The Freedom of the Downs

Happy Sheep on the Sussex Downs

We set out from the top of Chantry Hill at the back of Storrington. Walking to the west we looked down towards the coast the scene bathed in an almost Provençal light. The sea’s azure blue was like a bold brush stroke defining the space between the landscape and the sky.

And as we walked a Red Kite circled over a field of grazing, happy sheep. The wild flowers bordering the chalk path were abundant and alive with insects, birds and butterflies.

It is impressive how the Angering Park Estate has been proactive over many years in balancing the need to produce food with the needs of nature and conservation. They work at scale investing in technology whilst articulating long term stewardship of the land.

They work hard to achieve a balance between maintaining the fertility of the land and producing food for the nation, with close attention to the preservation of nature. They have become increasingly sophisticated in analysing the environment in their fields and in the nature corridors of woodland and hedgerows which they are continuing to create.

As we turned to the north we walked down into the Chantry Hill Cross Dyke. We were greeted by a view I have known all my life with Storrington beneath us and the Weald and North Downs beyond. The late Bronze Age/Iron Age dyke is easily distinguishable. It is thought that these dykes were territorial markers and for defensive purposes. It is located on a north eastern promontory on the ridge of the Downs.

Robin Lenharth cycling on the South Downs

As we returned to the path to the south of the dyke we heard the cheery ping of a bicycle bell. As we turned to see who was approaching we were greeted by the smiling face of my oldest friend Robin Lenharth. We stopped and chatted reflecting how daft we were on our bikes in our youth Cycling up the downland tracks, long before mountain bikes were invented, we would delight in the cool breeze on our faces as we descended at speed, especially during the heatwave of 1976. We weren’t time poor in those days. My Dad would come home from work and have time to help me spray a ‘new’ second-hand bike blue in the evenings. We had less when I was growing up but perhaps we had more. Today I am in awe of the athleticism of Robin and my brother Ben who together cycle across the downs and the county and think that 80 miles is a decent ride! The Sussex Downs bless us all with such freedom.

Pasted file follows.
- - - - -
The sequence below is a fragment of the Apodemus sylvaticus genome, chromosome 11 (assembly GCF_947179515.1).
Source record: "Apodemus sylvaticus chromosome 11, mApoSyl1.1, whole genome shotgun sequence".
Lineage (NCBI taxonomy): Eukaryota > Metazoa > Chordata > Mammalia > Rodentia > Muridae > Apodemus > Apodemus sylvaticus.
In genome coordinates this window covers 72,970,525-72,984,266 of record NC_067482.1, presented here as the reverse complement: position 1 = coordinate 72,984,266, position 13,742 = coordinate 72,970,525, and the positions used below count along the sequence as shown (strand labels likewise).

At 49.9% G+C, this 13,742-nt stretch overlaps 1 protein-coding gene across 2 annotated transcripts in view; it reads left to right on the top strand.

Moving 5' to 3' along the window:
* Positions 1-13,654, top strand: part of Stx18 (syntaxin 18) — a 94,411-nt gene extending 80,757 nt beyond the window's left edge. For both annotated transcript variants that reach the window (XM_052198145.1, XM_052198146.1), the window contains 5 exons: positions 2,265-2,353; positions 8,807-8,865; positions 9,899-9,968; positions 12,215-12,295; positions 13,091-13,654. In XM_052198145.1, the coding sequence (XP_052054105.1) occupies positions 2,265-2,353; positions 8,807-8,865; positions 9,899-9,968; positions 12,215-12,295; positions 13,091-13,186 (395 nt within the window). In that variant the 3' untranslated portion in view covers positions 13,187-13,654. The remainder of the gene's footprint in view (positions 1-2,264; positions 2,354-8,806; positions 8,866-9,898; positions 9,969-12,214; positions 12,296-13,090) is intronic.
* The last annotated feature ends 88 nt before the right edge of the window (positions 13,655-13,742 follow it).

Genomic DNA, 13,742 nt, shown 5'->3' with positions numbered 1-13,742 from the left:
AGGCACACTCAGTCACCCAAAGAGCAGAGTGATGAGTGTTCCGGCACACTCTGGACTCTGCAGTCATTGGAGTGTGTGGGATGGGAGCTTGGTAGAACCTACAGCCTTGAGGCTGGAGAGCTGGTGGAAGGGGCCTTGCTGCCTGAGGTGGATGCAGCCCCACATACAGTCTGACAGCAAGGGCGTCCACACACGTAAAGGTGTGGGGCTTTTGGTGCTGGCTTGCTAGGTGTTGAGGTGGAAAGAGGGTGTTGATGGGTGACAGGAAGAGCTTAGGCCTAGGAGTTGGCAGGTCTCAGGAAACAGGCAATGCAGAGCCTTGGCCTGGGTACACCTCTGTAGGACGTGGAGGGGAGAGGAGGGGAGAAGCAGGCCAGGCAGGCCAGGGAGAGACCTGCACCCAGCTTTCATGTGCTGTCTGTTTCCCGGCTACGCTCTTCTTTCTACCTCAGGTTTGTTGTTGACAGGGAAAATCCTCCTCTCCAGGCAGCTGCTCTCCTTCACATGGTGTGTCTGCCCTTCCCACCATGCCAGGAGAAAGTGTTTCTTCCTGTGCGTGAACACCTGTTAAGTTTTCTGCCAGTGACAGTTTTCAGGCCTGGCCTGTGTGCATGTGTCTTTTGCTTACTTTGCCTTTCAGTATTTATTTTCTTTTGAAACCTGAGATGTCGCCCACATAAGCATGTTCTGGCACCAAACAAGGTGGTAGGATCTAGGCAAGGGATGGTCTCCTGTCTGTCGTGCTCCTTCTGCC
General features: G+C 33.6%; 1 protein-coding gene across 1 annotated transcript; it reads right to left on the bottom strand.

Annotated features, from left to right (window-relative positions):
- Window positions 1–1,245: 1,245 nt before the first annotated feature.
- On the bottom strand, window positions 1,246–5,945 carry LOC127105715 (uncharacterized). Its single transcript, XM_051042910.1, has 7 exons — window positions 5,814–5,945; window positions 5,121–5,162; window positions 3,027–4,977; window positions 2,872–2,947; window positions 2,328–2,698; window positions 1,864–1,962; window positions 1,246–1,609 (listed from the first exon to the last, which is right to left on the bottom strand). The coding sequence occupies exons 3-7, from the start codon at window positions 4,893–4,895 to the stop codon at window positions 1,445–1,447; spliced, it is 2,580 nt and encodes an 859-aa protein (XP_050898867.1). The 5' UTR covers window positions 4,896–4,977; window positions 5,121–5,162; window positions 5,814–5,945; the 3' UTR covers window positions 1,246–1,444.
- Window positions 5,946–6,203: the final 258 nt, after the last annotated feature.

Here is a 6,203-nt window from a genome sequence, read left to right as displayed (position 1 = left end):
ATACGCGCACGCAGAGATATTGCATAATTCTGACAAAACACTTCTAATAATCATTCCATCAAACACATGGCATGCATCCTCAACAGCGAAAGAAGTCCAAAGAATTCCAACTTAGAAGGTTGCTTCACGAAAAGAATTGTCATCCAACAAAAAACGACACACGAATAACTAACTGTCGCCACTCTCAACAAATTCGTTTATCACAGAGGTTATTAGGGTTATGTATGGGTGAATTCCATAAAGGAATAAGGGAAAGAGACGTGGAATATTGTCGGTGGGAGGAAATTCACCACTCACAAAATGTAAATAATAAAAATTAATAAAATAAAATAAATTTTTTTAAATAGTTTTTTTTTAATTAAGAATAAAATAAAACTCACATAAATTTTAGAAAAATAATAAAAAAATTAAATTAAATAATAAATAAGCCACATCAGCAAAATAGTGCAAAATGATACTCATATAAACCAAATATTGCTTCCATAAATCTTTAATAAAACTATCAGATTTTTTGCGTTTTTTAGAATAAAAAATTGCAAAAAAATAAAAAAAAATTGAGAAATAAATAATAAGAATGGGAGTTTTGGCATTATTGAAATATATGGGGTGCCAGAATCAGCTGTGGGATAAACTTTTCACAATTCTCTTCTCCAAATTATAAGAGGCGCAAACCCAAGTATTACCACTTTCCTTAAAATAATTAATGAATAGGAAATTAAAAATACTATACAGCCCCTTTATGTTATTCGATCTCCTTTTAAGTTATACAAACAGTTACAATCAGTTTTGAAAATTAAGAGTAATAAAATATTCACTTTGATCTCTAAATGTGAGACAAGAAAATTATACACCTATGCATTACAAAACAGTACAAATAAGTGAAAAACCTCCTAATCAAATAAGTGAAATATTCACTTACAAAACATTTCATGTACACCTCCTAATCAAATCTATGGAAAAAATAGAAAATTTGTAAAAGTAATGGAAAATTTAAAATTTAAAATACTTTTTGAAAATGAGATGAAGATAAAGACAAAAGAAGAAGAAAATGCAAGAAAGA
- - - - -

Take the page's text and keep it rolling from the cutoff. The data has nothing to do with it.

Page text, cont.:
The Ancient Cissbury Ring

Cissbury Ring in West Sussex

After our sojourn in the Channel Islands last week I’ve been reflecting on the extraordinary wealth of Neolithic sites in Sussex. Cissbury Ring is the largest hillfort in Sussex and its history stretches back over 5000 years. It sits high up on a chalk promontory just to the north of the coastal town of Worthing and is enclosed by a ditch and ramparts which enfold some 65 acres.

On a good day the view stretches to the Isle of Wight in the west and the chalk cliffs beyond Brighton in the east.